Diversity in Leadership
By Mustafa Abdimalik
The Healthcare Leadership Academy is hosting its annual conference this year on 12th December 2019. In the run up to the conference, The HLA and Medics.Academy have come together to produce a series of blog posts, some in collaboration with student publications from across the country. This week, we collaborated with The British Student Doctor Journal (BDSJ). The BDSJ is an open access, biannual, peer reviewed general medical journal, which publishes articles written primarily by medical students. It also provides and educational platform to help students familiarise themselves with the peer review and editorial process.
One thing I have learnt during my short career in the NHS is that whatever we strive to achieve is patient-focused. All we do must provide care that is holistic and patient-centred, no compromise. That is exactly what the NHS values uphold:
Working together for patients
Respect and dignity
Commitment to quality of care
There is a gap in representation of women and ethnic minorities in NHS leadership. A stark example is seen in London; while more than 40% of staff are recognised as black or ethnic minority, only 14% occupy senior leadership roles. The NHS identifies diversity as a critical factor in its success. But the progress made in creating an inclusive environment, all the way up to management level, has been very slow. If the NHS wants to work collaboratively to achieve standards that promote the above values, then diversity should be at the heart of every step they take.
The need for diversity in healthcare leadership is not purely a response to demographic reality, but a process that improves system capability, organisational effectiveness and patients’ satisfaction. Diversity in leadership creates a care system that is personal and compassionate.
In such a system, organisations draw talent from a larger pool, ensuring that the skills and experiences of all employees from all backgrounds are valued and utilised. (2)
Diverse leadership recognises the individual characteristics of its workforce and appreciates its differences. It creates an organisation that addresses the needs of its employees and patients. The presence of diverse leadership can help all leaders recognise their unconscious biases while simultaneously mitigating their influence.
Having leadership that is reflective of the demographics it employs can boost trust and morale. Leaders motivate and inspire the workforce to innovate and improve care. Diversity helps build cohesion among employees, while fostering a culture of belonging where everyone is validated and thriving. The principles of thought partnership and multiple perspectives are adopted, and responsibilities are shared while success is collectively celebrated. Thought partnership promotes engagement of the workforce and helps address assumptions organisation may have regarding any issue. Organisation members become thought partners as individuals are encouraged in bringing their unique knowledge and experiences in supporting the ongoing leadership.
Diverse leadership makes it easy for everyone’s voice to be heard, as it creates an organisational climate of inclusion. Such leadership will be the focus of employee attachment and a powerful influence on their motivation, innovation and effectiveness It improves transparency and standards. Without a doubt, all these factors improve care delivery as healthcare workers are more likely to tackle daily challenges and help address them knowing that their contributions are equally valued by being part of the decision-making process.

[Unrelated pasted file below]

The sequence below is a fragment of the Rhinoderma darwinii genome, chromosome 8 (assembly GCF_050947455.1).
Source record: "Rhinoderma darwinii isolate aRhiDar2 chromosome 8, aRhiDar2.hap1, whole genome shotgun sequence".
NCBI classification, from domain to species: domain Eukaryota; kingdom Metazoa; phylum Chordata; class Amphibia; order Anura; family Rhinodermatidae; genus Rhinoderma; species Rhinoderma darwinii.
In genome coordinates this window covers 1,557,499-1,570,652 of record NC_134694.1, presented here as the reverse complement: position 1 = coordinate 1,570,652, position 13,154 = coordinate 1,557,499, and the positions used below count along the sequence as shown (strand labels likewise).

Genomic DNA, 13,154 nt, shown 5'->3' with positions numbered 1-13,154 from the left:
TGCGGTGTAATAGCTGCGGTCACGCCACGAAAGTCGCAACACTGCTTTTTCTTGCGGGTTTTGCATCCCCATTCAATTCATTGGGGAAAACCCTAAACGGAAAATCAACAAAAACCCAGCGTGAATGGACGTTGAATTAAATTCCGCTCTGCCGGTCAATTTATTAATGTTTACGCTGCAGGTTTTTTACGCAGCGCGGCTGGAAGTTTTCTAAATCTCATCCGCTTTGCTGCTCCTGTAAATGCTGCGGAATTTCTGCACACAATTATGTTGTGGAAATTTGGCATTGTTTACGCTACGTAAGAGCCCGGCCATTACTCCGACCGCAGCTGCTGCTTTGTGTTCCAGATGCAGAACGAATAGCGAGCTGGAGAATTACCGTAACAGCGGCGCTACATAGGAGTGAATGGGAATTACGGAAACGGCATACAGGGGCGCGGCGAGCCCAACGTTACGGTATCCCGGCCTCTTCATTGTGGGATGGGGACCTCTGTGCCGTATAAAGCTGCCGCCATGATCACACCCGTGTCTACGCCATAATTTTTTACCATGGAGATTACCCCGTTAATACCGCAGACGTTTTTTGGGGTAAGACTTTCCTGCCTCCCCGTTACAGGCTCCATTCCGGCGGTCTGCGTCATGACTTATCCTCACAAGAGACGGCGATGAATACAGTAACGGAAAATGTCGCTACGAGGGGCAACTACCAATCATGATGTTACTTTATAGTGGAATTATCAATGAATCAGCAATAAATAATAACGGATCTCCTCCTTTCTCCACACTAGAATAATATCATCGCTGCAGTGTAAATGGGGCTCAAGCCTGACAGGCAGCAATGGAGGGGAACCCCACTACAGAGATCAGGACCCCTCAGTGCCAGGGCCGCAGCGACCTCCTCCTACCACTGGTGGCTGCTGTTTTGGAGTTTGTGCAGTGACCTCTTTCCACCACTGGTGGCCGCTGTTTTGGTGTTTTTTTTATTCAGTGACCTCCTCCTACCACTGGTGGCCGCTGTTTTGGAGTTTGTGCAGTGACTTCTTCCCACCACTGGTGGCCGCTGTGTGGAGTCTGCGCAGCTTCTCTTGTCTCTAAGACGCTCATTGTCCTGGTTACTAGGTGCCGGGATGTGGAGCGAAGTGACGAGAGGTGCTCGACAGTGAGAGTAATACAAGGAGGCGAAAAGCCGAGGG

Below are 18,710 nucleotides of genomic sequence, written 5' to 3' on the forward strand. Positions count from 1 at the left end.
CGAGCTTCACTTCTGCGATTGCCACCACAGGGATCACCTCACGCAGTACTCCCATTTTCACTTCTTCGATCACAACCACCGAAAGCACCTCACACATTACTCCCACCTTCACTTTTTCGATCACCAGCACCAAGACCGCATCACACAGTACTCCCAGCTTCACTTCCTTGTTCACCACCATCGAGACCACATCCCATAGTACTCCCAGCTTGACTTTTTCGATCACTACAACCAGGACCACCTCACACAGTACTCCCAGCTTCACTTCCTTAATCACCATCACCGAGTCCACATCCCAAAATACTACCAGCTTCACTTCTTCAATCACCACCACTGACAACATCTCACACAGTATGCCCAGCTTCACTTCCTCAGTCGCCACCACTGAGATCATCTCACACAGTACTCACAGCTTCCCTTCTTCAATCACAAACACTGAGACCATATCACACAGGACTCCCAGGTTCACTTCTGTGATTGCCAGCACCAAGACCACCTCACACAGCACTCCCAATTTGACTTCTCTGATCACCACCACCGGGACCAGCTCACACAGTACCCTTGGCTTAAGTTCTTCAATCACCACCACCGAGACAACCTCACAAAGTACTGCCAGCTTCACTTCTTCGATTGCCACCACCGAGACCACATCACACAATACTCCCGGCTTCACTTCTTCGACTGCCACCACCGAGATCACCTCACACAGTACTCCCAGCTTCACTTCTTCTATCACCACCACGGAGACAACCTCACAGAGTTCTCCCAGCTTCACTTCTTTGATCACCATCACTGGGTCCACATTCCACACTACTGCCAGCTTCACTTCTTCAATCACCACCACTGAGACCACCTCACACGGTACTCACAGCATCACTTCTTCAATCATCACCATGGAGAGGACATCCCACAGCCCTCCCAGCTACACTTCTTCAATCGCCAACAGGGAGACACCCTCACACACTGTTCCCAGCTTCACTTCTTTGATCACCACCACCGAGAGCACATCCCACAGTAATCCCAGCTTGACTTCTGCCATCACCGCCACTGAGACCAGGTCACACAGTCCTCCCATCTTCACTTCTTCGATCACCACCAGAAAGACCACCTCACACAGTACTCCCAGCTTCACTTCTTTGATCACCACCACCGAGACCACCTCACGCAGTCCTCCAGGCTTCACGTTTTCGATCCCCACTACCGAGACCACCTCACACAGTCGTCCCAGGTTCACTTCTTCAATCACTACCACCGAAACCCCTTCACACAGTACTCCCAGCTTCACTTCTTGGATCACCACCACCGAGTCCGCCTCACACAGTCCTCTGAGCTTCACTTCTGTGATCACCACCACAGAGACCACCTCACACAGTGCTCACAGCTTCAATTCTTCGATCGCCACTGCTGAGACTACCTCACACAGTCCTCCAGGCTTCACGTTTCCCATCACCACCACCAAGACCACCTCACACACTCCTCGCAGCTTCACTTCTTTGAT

I have experienced lack of diversity leading to staff being fearful about raising issues of inclusion and diversity. People can be hesitant at how best to approach such delicate issue. By creating a diverse leadership that has a personal understanding of the difficulties faced by different individuals, and the courage to address these issues from a top-down approach.
Patients arrive at healthcare facilities in a state of vulnerability and personal exposure. They should receive treatment that addresses their health concerns and protects their dignity. However, not all patients experience dignified treatment; potentially due to unconscious staff behaviour that may not recognise the cultural needs of the patient they are caring for. Diversity plays a pivotal role in addressing such issues and maintaining dignity at all times. Research has shown that when diversity is promoted, then quality and productivity improve. Diversity in leadership helps improve staff retention and enables talents to blossom. These outcomes are highly desirable in the NHS as they directly influence patients’ outcomes.
A healthcare provider that upholds NHS values, maintains patients’ dignity, has very talented and motivated staff and a great retention rate would be a system of everyone’s envy. The recipe for this formula is reliant on having leadership that is diverse. Those leaders can create a system that benefits from the collective effort of all its members.
As I started, I’d like to end with what we all as healthcare workers aim to achieve: care delivery that upholds the values of respect, dignity, compassion, improving lives, working together for patients, in an environment everyone counts. Diversity can only be a vehicle that enables this process.
Mustafa Abdimalik is a Cardiology Teaching Fellow in Wales. He’s currently undertaking a PGCert in Medical Education and is a past Education Editor of the BSDJ. He is on Instagram at @mustafa_abdimalik